By Murat Paksoy and Etem Geylan
ISTANBUL (AA) – President Recep Tayyip Erdogan on Friday said that it is the Turkish people who will decide on proposed sweeping changes to Turkey’s constitution.
“The nation will have the last word on the issue. We all respect the nation’s decision and accept it,” he told journalists in Istanbul, speaking on the debate and voting in parliament this week on the proposed changes.
If parliament passes the changes, the ruling Justice and Development (AK) Party has vowed to send the changes to a referendum for the public's approval.
Erdogan added, “In developed countries, presidential or semi-presidential systems seem settled. If the administrators and politicians are successful, it can yield a result.”
Asked whether snap elections are in the offing, he said, “If parliament fails to work, that might be a choice of course.” But he said this is another issue.
“Let’s discuss fairly without any fighting,” he added, pointing to the brawling among MPs in the parliament this week.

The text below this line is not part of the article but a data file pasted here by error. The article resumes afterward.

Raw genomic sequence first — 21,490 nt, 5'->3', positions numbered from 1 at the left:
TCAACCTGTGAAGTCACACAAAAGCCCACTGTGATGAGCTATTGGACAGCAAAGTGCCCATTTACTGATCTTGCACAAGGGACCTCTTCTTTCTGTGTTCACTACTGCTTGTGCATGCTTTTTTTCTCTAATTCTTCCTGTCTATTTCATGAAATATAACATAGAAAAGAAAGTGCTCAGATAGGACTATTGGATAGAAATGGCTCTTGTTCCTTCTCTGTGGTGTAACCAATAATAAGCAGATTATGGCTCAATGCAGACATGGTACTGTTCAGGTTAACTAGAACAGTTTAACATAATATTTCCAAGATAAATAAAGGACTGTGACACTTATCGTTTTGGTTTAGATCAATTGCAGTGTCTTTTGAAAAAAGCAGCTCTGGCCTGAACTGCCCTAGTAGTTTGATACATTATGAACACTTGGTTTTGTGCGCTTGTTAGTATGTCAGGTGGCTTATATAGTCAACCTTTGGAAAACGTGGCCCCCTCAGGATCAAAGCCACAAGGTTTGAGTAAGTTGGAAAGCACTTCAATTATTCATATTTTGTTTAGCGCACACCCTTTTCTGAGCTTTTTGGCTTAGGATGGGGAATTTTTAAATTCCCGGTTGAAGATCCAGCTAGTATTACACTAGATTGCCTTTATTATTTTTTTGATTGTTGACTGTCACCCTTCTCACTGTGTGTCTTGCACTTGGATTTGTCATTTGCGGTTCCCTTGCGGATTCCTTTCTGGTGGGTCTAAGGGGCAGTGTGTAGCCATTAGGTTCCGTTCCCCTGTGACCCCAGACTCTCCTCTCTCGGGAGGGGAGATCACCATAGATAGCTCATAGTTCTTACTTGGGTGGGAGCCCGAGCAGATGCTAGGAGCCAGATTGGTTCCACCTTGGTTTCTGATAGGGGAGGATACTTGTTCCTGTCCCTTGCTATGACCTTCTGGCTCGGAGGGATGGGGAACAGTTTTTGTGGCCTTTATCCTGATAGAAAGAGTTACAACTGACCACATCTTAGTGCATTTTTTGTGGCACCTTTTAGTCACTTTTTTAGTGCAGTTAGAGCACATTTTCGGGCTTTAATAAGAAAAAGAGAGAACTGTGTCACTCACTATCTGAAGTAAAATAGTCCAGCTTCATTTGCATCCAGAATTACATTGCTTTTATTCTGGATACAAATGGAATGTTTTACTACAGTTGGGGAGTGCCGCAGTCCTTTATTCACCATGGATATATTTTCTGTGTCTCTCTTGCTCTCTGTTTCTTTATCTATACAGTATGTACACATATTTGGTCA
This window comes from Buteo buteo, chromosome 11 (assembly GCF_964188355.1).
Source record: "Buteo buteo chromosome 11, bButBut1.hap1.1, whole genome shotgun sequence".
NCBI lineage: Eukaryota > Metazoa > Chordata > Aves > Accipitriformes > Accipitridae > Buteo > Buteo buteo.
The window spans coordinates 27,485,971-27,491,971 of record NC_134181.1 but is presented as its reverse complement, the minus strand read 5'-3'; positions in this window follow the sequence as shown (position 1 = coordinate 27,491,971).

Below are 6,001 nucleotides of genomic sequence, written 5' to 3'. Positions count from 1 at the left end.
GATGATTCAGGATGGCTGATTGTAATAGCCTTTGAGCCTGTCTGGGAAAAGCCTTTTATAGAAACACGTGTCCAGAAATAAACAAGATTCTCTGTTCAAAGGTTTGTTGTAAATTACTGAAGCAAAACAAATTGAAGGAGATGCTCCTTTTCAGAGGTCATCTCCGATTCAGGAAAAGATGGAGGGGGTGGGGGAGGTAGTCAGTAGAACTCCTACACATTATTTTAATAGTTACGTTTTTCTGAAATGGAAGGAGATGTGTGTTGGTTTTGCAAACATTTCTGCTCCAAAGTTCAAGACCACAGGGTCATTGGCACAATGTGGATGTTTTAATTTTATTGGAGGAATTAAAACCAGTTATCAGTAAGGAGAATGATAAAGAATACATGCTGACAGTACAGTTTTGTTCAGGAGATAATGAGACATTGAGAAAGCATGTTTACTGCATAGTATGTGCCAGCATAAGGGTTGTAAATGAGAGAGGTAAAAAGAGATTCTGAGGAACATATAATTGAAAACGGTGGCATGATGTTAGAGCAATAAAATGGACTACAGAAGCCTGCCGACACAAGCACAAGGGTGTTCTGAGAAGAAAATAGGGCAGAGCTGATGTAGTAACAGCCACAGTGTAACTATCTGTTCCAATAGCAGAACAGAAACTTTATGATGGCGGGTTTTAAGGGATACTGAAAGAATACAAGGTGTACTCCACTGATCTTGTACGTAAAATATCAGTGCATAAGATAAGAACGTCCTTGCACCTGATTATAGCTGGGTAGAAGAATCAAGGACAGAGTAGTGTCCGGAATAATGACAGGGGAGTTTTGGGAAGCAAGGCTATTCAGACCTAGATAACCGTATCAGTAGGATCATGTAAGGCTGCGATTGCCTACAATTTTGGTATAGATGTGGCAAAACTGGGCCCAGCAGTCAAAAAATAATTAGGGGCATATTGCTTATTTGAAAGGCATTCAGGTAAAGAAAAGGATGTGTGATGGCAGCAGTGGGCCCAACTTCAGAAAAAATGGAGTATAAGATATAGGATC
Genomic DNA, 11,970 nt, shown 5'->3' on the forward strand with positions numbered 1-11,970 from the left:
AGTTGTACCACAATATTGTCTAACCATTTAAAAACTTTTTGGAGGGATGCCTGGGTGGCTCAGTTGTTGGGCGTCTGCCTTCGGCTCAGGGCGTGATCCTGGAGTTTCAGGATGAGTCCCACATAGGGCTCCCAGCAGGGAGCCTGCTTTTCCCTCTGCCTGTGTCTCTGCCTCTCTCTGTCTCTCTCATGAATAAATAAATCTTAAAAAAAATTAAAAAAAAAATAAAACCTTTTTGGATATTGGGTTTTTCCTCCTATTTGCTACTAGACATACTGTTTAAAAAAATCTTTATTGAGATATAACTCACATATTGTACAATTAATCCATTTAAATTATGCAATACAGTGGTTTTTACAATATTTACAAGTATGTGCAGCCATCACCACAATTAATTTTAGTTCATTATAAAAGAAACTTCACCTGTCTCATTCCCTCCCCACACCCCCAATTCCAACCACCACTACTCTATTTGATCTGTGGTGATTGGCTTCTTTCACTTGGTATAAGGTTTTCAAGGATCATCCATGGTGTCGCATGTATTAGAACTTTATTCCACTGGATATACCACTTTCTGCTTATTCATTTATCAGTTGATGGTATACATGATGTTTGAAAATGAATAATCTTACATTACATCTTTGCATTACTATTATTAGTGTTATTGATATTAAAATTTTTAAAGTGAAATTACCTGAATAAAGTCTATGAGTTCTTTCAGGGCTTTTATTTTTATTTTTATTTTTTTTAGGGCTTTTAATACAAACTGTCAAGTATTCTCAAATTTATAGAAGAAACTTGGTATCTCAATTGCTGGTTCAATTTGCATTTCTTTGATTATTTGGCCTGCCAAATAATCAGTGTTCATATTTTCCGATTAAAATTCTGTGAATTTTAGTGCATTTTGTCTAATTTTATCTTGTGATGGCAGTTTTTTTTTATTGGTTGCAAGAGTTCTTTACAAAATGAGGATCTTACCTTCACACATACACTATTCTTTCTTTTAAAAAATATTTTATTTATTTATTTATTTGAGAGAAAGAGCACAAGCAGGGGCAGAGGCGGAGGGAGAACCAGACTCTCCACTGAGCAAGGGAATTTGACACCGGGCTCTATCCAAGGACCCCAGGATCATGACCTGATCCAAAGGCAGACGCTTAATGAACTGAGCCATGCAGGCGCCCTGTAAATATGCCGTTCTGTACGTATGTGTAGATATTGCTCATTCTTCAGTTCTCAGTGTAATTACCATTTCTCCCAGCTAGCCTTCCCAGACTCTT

He criticized the opposition suggestion that the constitutional changes would lead to one-man rule. “If we speak of one-man rule in Turkey, that’s the Republican People’s Party [CHP], which has been applying one-man rule since its inception up to now,” speaking of the main opposition party, which was Turkey’s only party in the republic’s early years.
- Annan Plan on Cyprus 'no longer valid'
On the Cyprus reunification talks going on at the UN office in Geneva, Erdogan dismissed the 2004 Annan Plan as “no longer valid.”
The federation plan, named after then-UN Secretary-General Kofi Annan, was accepted by Turkish Cypriots in a referendum but rejected by Greek Cypriots.
On the current proposals, he said, “This is a new negotiation process. [Under one proposal] The Turkish Republic of Northern Cyprus will rule the country for one term while the Greek Cypriots get four terms. This can’t be done.”
He said Turkey is proposing one term for the Turkish Republic of Northern Cyprus, and two terms for the Greek Cypriot side.
Reunification talks resumed in May 2015; both sides have repeatedly expressed optimism that a solution could be found.
Once a final agreement is reached, it would be put to both Cypriot communities in a referendum.
Turkish Cypriot President Mustafa Akinci has said a reunification vote could be held in mid-2017 pending agreement in Geneva.